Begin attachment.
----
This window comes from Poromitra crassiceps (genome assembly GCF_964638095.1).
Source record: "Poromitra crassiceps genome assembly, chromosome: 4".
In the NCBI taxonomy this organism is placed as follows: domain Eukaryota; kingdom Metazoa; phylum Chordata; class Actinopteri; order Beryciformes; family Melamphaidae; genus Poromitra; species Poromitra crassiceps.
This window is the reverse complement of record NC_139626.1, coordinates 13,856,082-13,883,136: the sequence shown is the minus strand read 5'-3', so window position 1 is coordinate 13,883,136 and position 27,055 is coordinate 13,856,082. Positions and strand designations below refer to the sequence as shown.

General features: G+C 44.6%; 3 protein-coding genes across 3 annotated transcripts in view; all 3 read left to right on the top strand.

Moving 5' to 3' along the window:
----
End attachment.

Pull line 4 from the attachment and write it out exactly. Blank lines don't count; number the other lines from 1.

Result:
This window is the reverse complement of record NC_139626.1, coordinates 13,856,082-13,883,136: the sequence shown is the minus strand read 5'-3', so window position 1 is coordinate 13,883,136 and position 27,055 is coordinate 13,856,082. Positions and strand designations below refer to the sequence as shown.